Not many people noticed at the time, but World War I ended this year. Well, in a sense it did: on Oct. 3, Germany finally paid off the interest on bonds that had been taken out by the shaky Weimar government in an effort to pay the war reparations imposed by the Treaty of Versailles.
While the amount, less than $100 million, was trivial by today’s standards, the payment brought to a close one of the most poisonous chapters of the 20th century. It also, unfortunately, brought back to life an insidious historical myth: that the reparations and other treaty measures were so odious that they made Adolf Hitler’s rise and World War II inevitable.
In truth, the reparations, as the name suggests, were not intended as a punishment. They were meant to repair the damage done, mainly to Belgium and France, by the German invasion and subsequent four years of fighting. They would also help the Allies pay off huge loans they had taken to finance the war, mainly from the United States. At the Paris peace talks of 1919, President Woodrow Wilson was very clear that there should be no punitive fines on the losers, only legitimate costs. The other major statesmen in Paris, Prime Ministers David Lloyd George of Britain and Georges Clemenceau of France, reluctantly agreed, and Germany equally reluctantly signed the treaty.
In Weimar Germany, a society deeply divided by class and politics, hatred of the “dictated peace” was widespread, and there was no shame in trying to escape its provisions. The final sum for reparations was not mentioned in the treaty — itself a humiliation in German eyes — but was eventually set in 1921 at 132 billion gold marks (about $442 billion in today’s terms). The fact is that Germany could have managed to pay, but for political reasons chose not to.
The German government repeatedly challenged the amount, asked for moratoriums or simply stated that it could not pay. In 1924 and again in 1929, the total sum owed was negotiated down. In 1933, when the Nazis took power, Hitler simply canceled reparations unilaterally. In the end, it has been calculated, Germany paid less in real terms than France did after the Franco-Prussian war of 1870 to ’71 (and France paid off those obligations in just a few years).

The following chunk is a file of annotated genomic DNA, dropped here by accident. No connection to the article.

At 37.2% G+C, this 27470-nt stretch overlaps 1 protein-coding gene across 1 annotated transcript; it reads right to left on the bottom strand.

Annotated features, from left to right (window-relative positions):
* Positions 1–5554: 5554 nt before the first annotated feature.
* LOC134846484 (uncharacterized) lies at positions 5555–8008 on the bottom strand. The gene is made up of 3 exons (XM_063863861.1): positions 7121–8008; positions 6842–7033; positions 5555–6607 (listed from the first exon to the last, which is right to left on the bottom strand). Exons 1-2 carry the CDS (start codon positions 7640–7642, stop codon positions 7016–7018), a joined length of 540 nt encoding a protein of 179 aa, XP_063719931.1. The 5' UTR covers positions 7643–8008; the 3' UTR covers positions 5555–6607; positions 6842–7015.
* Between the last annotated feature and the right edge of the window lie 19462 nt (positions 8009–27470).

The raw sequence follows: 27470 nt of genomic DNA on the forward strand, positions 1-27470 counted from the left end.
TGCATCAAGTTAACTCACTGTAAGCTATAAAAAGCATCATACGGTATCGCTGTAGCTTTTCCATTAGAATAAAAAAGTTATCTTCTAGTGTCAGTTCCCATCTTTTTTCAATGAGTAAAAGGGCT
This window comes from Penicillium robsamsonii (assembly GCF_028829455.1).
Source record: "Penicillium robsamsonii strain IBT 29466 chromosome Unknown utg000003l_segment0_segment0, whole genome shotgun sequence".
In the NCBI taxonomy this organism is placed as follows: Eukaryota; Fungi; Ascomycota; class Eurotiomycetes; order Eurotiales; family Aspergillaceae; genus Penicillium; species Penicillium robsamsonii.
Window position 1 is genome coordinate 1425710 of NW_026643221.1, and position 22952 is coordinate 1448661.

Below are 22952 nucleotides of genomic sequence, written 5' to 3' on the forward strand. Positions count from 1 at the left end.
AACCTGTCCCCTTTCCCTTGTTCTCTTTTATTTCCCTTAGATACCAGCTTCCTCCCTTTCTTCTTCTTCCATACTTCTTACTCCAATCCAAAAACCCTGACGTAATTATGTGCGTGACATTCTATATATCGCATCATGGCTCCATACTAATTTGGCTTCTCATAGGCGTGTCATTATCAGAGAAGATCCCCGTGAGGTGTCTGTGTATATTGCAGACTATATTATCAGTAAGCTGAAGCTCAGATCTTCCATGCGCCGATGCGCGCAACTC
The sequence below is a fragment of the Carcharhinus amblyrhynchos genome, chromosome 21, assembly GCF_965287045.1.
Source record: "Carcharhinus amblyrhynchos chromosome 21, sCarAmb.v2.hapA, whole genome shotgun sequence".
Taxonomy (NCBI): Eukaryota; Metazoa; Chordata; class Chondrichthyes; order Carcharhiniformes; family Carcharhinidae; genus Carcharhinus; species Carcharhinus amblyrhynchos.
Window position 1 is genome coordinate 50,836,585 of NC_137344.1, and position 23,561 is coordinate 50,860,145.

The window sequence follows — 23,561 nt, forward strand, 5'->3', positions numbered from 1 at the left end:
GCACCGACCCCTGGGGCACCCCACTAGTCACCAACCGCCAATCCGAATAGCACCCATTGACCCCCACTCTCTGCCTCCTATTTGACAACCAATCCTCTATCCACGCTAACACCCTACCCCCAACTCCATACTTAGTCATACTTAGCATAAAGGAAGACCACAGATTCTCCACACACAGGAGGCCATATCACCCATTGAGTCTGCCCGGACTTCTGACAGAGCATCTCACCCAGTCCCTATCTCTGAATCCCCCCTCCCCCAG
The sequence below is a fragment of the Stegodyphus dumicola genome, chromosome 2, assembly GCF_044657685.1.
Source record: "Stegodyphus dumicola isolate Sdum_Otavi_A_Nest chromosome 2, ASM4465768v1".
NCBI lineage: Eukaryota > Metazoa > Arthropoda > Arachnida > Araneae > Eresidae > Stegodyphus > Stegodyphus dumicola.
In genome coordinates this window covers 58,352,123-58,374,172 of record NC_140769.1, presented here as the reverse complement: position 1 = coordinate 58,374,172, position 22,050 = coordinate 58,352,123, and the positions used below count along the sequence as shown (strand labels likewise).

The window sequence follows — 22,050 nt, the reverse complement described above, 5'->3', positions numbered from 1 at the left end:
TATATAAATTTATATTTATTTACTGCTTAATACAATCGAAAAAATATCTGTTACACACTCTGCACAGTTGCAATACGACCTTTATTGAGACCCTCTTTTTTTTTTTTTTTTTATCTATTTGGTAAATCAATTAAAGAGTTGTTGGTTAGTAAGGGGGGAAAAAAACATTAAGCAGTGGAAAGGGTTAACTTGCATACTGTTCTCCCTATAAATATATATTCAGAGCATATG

Yet this mattered little to the Germans, for whom it was all too easy to attribute every problem to reparations, and by extension to the Weimar government. Hitler did not attain power because of reparations — the Great Depression and the folly of the German ruling classes did that — but their existence gave him a political cudgel against Weimar. The wrangling over reparations also helped turn the German people against co-operation with the international system.
Equally important, the issue helped drive a wedge between France and Britain at a time when the liberal democracies needed to stand together. Many in the English-speaking world came to agree with the Germans that the Treaty of Versailles, and the reparations in particular, were unjust, and that Lloyd George had capitulated to the vengeful French. That sense of guilt played a role in the efforts by successive British governments to appease Hitler in the 1930s.
In this atmosphere, many if not most Germans came to believe that World War I was a sort of natural catastrophe, with no human authors. The arms race, nationalism, imperialism, fear, hatred: all were seen in retrospect as impersonal forces that had simply swept Europeans along in 1914. The German Foreign Ministry in the 1920s even had a propaganda unit that took every opportunity to encourage attacks on the treaty and, by selectively releasing documents, to suggest that Germany bore no more responsibility for the war than any other nation. All were guilty or none were.
Research since 1945, by German historians among others, has produced a more complicated picture, that of a reckless Austria-Hungary determined to crush Serbia and of Germany providing a blank check for its allies in Vienna. German military planners, if they did not welcome war, by 1914 were increasingly inclined to expect it. Their nightmare was a rapidly industrializing Russia. Rather like the Japanese in 1941 who decided to attack the United States, the Germans thought it would be better to have the inevitable conflict sooner rather than later, while they could still take the offensive.